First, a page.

Bengal monitor recovered from Assam’s Karimganj district

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Bengal monitor recovered from Assam’s Karimganj district

Bengal monitor recovered from Assam’s Karimganj district. Lafasil Karimganj falls under the Northern Assembly constituency, which is about 68 km from the city of Silchar. Sources said that a group of children saw the animal in Mamon Hussain’s fish on Tuesday morning and thought it was a crocodile.
The children immediately alerted some residents, after which Fisheries owner Mamon Hussain and a few locals rushed to the spot and tried to save the animal from the water. A few hours later, they managed to get him out of fishing and then reported it to the forest department.
Meanwhile, the news of the crocodile being caught in the area spread like wildfire and people gathered in large numbers to catch the fish. A team of foresters arrived on the scene and the animal was handed over to them, sources said.

Forest officials confirmed that it was a Bengal monitor (in Bengali – Gui Shap) and said that these reptiles are usually found in mountain reservoirs.
The animal suffered some injuries while recovering from the fishing and will be released after receiving necessary treatment, officials said. According to forest department officials, the reptile weighed about 10 kilograms and was about 7 feet long. Forest officials said the animal’s skin had a reddish tinge to it.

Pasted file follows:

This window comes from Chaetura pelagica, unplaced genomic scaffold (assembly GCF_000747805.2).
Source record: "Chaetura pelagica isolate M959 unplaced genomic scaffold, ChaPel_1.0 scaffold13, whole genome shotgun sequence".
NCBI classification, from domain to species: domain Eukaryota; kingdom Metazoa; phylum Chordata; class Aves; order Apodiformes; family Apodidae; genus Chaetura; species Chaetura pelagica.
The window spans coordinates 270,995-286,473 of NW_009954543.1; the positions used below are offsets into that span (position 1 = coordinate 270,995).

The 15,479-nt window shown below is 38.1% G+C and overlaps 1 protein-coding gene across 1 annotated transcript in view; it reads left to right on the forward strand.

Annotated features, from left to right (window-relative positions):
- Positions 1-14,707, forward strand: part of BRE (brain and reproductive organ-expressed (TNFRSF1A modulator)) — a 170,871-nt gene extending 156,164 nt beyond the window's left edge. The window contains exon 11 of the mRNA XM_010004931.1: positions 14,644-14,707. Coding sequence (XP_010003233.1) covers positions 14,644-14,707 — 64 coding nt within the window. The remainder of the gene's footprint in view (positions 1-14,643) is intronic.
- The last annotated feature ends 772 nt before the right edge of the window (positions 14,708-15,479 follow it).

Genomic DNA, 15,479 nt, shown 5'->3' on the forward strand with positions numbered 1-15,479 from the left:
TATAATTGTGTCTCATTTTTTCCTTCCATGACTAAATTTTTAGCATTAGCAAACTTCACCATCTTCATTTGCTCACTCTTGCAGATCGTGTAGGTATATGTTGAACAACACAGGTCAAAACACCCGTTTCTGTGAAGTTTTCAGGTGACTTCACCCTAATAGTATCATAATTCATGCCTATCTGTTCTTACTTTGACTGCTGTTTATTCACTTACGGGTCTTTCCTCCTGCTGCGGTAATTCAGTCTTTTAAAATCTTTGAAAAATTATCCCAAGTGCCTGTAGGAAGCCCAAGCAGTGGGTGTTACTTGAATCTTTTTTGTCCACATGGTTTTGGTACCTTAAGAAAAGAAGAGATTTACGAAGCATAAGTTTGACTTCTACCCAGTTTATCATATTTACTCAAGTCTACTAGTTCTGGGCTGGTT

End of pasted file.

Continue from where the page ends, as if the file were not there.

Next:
Fisherman Mamon Hussain reacted by saying that he had a deep love for animals and asked everyone to save the animal and hand it over to the forest department. Some older people (mostly homosexuals) said that they had seen such creatures in the village in their childhood, but they had never seen them so big (as is found on Tuesdays). Some residents said the reptiles may have migrated in search of food during the recent floods and may have been trapped in fishing.
Bengal monitors or common Indian monitors (Varanus bengalensis) are lizards that are widely distributed in the Indian subcontinent and in different parts of Southeast Asia and West Asia. Most terrestrial animals, Bengal monitors are carnivores and litters. Their typical diet consists of beetroot, gerbis, orthopedics, scorpions, snails, ants and other invertebrates. They also eat frogs, fish, lizards, snakes, rats and terrestrial birds. They are also scavengers and sometimes eat dead animals.

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